Simple ways to a better world

By  Carolyn Savoie, Catholic Register Special
  • August 17, 2013

To live simply is not simple in our over-consuming culture. But it should be our goal if we want to be healthier, more ethical and better connected to God and the green Earth we’ve been given to watch over.

That, in essence, is what Franciscan Media’s four Live Simply booklets convey, under the titles Wholly Healthy, Earth Friendly, Ethical Eating and Sensible Shopping.

These thin, easy-to-read booklets provide practical reflection questions and tips to get readers thinking about their level of commitment within the stuff of every day life.

Simplicity can restore our spiritual, physical and emotional well-being. All the excess and clutter we’ve accumulated can’t. But the reader will need to dig into their own circumstances and priorities to determine what practical changes they are prepared to make and what research that will require.

To borrow from the editors, “no amount of divine provisions or angelic kicks in the behind will do any good if you’re not willing and able to get up and get going.”

Many of the tips seem trite or overly basic, such as “green your commute by walking or biking once in awhile,” “keep smiling,” “establish needs vs. wants,” “buy organic” and so on. These are often easier said than done. But this kind of challenge can be overcome if you rearrange some of your priorities.

Change requires commitment and passion for making a difference. The reader will be reassured that change is possible, but it must be chosen: “Don’t let yourself be a victim of previous bad choices; do what you can do today that will make a positive impact.”

Whatever your reason for change, the challenge is still the same. Therefore every little tip and reminder helps regardless of the initial motivation, especially given society’s daily pace and a tendency for fads that come and go just as quickly.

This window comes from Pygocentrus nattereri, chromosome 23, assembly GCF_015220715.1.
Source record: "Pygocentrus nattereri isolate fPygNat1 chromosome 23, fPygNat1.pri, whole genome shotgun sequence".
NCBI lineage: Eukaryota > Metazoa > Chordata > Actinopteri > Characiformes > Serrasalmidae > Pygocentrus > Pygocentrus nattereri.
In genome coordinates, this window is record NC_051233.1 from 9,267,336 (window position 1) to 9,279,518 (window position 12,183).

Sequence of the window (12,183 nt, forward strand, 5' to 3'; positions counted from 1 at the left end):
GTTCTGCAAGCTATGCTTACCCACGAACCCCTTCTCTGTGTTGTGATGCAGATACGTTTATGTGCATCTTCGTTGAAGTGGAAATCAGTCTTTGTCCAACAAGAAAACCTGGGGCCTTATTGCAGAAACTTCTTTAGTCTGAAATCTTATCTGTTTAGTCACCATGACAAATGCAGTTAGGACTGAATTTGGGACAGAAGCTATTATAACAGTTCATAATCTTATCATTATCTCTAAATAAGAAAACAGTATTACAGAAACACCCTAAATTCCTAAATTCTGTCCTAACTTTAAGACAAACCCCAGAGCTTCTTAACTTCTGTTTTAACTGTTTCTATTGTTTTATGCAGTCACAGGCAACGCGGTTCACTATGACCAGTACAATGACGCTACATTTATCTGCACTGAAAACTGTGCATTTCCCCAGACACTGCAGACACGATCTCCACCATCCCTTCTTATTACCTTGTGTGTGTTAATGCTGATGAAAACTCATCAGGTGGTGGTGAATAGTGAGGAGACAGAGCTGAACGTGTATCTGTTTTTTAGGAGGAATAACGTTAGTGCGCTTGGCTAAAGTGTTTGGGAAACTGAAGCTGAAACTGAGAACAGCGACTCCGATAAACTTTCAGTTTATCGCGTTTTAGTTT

This is where Live Simply comes in handy as an easy reference point.

Start small, dream big. This is essentially the larger theme of Live Simply. It takes work to break old habits, whether you are trying to become a more sensible shopper, reduce your carbon footprint, eat healthier and ethically grown food or care for your body or mind in a great number of ways. Small, gradual changes make a cumulative difference, and this simple series is effective in driving that point home.

References to Scripture bring depth to these simple booklets, reminding the reader that simplicity has its roots in Christian teaching. In fact, each of the booklets is prefaced with a short reflection on the life of St. Francis of Assisi and his extreme quest for simplicity.

This is what differentiates the Live Simply series from many self-help and self-improvement books. Unfortunately, the booklets do not convey the importance of spiritual discipline in the quest for simplicity. One can only imagine that for St. Francis of Assissi the discipline of the spiritual life must have been central. Prayer only gets one chapter in Wholly Healthy under the section that explores how to maintain spiritual health. The author missed a great opportunity to reinforce the importance of prayer in daily decision making and in any change we hope to achieve.

(Savoie is a freelance writer in Ottawa.)

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